EU finance ministers met in Brussels today to discuss the latest proposals for a Europe-wide banking union, widely seen as necessary to prevent a repeat of the eurozone debt crisis.
Eurozone governments have set a target of 1 January 2013 to have the architecture of a new EU-wide bank supervision scheme in place.
However, deep divisions remain over how it will work and how it will affect non-eurozone countries.
The setting up of a banking union will be key if Ireland is to secure a deal on legacy bank debt.
Analysis of the causes and prognosis of the eurozone economic crisis concludes that Europe needs a single banking union.
It is seen as necessary to prevent reckless bank lending from degrading the credit worthiness of sovereign countries, who, in turn, have ended up using taxpayers' money to bail out the banks.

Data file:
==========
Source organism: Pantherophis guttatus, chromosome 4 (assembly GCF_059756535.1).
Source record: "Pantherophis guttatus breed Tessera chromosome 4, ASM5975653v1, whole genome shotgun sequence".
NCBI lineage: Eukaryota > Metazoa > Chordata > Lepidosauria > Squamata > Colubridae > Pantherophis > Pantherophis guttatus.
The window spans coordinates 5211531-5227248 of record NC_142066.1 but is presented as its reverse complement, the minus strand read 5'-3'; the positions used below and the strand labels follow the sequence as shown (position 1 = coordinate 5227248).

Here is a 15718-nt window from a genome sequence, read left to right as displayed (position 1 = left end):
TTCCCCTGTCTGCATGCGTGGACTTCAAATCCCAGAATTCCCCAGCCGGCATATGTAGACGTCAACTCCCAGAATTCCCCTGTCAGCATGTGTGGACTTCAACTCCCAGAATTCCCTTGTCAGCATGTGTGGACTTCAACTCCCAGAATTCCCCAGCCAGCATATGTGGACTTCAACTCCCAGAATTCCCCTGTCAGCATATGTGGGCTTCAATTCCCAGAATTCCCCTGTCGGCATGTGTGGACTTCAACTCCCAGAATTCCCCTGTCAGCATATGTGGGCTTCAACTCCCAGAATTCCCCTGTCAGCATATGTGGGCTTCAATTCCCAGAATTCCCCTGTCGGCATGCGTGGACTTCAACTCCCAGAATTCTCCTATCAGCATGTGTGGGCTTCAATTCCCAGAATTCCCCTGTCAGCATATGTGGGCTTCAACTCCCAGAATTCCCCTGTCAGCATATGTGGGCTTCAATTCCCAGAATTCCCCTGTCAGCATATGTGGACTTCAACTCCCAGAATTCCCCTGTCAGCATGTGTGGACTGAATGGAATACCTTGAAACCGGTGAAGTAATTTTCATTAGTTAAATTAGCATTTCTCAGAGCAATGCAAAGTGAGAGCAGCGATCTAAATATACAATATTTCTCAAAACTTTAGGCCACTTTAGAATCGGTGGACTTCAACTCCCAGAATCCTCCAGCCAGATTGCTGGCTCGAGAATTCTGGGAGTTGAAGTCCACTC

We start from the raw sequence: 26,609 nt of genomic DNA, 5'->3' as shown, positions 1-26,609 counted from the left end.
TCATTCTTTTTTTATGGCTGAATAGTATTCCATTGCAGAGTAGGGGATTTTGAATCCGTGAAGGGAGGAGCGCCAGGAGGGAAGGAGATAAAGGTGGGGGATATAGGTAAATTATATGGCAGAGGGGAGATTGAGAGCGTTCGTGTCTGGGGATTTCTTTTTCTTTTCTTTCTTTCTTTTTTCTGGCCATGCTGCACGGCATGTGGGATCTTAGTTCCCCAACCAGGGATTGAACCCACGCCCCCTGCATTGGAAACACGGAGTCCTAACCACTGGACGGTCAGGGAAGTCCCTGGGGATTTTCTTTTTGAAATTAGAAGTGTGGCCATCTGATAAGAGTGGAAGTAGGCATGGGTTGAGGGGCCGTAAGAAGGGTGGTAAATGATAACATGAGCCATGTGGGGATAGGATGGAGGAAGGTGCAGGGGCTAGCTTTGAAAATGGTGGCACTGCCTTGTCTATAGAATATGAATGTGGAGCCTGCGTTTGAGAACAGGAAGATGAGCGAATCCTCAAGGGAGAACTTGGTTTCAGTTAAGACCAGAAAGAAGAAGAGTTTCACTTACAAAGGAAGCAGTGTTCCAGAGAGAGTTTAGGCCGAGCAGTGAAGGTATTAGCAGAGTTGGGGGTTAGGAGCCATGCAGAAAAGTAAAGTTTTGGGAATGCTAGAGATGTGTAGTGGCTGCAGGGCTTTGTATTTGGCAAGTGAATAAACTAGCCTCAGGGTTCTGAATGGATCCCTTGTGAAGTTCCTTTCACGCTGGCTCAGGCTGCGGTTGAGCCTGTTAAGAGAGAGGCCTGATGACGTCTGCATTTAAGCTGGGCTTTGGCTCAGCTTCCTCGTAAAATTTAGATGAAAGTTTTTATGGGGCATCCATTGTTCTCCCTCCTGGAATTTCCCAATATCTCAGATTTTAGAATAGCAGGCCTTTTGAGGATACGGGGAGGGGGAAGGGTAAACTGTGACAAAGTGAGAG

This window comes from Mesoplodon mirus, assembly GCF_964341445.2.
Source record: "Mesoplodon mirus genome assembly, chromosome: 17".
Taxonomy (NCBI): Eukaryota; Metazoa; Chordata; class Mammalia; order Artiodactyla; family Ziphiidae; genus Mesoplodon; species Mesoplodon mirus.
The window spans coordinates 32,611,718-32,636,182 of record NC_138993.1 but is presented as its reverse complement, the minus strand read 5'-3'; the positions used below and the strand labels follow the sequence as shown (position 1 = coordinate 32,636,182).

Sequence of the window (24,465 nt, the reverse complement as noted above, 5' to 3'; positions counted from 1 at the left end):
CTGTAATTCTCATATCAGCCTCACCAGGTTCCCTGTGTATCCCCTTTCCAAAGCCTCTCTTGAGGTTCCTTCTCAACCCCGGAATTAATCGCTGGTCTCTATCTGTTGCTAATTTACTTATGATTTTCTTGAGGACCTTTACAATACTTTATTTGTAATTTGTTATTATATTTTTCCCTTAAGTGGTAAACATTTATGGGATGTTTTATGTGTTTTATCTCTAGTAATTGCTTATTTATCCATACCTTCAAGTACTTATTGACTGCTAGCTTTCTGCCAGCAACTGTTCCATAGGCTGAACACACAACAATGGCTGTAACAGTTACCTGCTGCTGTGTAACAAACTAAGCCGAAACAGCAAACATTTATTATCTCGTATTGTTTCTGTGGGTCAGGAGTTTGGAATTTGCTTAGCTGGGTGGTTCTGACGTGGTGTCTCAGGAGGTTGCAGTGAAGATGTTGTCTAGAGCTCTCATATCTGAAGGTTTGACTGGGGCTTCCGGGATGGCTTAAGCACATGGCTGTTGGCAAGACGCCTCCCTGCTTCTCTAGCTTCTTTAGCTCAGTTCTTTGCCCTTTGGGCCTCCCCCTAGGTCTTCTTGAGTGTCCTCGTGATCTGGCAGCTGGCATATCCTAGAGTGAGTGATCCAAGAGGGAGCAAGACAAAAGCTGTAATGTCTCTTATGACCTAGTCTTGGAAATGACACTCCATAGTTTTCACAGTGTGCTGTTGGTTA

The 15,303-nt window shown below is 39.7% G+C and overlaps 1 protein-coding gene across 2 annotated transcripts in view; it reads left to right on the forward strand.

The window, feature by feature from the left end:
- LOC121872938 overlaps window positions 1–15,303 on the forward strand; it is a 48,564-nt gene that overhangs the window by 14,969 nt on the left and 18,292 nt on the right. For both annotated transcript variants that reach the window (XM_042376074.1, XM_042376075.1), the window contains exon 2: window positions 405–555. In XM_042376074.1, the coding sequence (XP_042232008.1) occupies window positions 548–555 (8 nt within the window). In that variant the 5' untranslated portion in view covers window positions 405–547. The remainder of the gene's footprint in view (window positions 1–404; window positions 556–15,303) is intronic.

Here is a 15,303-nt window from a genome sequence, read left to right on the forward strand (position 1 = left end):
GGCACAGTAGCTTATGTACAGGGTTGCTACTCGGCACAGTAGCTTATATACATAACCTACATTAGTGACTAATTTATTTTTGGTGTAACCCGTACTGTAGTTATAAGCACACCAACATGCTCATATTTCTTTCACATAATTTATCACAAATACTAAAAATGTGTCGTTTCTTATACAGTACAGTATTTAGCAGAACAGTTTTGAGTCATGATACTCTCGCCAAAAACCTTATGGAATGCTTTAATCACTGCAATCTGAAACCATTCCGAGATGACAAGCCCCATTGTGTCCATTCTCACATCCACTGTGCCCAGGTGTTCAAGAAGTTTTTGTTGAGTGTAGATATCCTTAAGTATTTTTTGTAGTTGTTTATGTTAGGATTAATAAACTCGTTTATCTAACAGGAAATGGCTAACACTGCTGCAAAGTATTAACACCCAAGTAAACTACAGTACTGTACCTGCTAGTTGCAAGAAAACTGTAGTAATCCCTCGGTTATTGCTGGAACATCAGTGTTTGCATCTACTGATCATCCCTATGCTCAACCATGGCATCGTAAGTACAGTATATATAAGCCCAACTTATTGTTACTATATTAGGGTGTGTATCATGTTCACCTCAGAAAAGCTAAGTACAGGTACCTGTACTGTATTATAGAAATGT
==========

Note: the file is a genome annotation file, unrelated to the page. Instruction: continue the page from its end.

The elements include a single bank supervisor, an agency to wind up stricken banks so that taxpayers do not bear the burden, and a Europe-wide deposit guarantee scheme.
Ireland has a key interest in the first element.
Under plans set out by heads of government earlier this year, the permanent EU bailout fund, or European Stability Mechanism, can only begin to recapitalise banks directly once a Europe-wide bank supervision system is in place.
That could mean the ESM taking an equity stake in the so-called pillar banks in Ireland - Bank of Ireland, AIB and Permanent TSB.
But most observers conclude that the supervision scheme, run by the European Central Bank, is unlikely to happen for months, and probably not until after the German elections in September.